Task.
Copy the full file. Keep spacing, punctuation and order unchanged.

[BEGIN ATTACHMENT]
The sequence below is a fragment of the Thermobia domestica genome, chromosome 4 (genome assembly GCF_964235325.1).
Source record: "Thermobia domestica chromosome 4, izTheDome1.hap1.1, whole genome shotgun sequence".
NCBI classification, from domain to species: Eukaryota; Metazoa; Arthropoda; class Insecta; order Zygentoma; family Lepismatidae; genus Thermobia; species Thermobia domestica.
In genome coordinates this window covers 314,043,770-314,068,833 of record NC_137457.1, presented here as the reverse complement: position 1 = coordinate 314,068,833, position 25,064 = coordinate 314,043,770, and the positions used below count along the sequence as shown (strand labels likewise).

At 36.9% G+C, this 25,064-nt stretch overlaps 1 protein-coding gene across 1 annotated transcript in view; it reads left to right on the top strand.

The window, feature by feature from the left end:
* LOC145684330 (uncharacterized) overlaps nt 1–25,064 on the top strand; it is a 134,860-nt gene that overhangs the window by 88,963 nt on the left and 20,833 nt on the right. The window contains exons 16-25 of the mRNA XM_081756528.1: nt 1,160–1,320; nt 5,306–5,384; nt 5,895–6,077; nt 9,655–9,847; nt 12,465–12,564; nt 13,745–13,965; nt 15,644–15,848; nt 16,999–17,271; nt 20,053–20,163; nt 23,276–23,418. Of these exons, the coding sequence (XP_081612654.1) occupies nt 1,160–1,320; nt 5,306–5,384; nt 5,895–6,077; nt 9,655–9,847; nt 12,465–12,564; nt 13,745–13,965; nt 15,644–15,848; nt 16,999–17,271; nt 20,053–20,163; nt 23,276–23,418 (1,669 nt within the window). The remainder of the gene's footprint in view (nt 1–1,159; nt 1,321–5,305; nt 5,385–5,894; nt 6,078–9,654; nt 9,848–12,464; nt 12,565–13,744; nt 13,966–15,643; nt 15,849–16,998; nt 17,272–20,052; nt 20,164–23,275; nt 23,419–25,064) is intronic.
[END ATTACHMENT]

The sequence below is a fragment of the Thermobia domestica genome, chromosome 4 (genome assembly GCF_964235325.1).
Source record: "Thermobia domestica chromosome 4, izTheDome1.hap1.1, whole genome shotgun sequence".
NCBI classification, from domain to species: Eukaryota; Metazoa; Arthropoda; class Insecta; order Zygentoma; family Lepismatidae; genus Thermobia; species Thermobia domestica.
In genome coordinates this window covers 314,043,770-314,068,833 of record NC_137457.1, presented here as the reverse complement: position 1 = coordinate 314,068,833, position 25,064 = coordinate 314,043,770, and the positions used below count along the sequence as shown (strand labels likewise).

At 36.9% G+C, this 25,064-nt stretch overlaps 1 protein-coding gene across 1 annotated transcript in view; it reads left to right on the top strand.

The window, feature by feature from the left end:
* LOC145684330 (uncharacterized) overlaps nt 1–25,064 on the top strand; it is a 134,860-nt gene that overhangs the window by 88,963 nt on the left and 20,833 nt on the right. The window contains exons 16-25 of the mRNA XM_081756528.1: nt 1,160–1,320; nt 5,306–5,384; nt 5,895–6,077; nt 9,655–9,847; nt 12,465–12,564; nt 13,745–13,965; nt 15,644–15,848; nt 16,999–17,271; nt 20,053–20,163; nt 23,276–23,418. Of these exons, the coding sequence (XP_081612654.1) occupies nt 1,160–1,320; nt 5,306–5,384; nt 5,895–6,077; nt 9,655–9,847; nt 12,465–12,564; nt 13,745–13,965; nt 15,644–15,848; nt 16,999–17,271; nt 20,053–20,163; nt 23,276–23,418 (1,669 nt within the window). The remainder of the gene's footprint in view (nt 1–1,159; nt 1,321–5,305; nt 5,385–5,894; nt 6,078–9,654; nt 9,848–12,464; nt 12,565–13,744; nt 13,966–15,643; nt 15,849–16,998; nt 17,272–20,052; nt 20,164–23,275; nt 23,419–25,064) is intronic.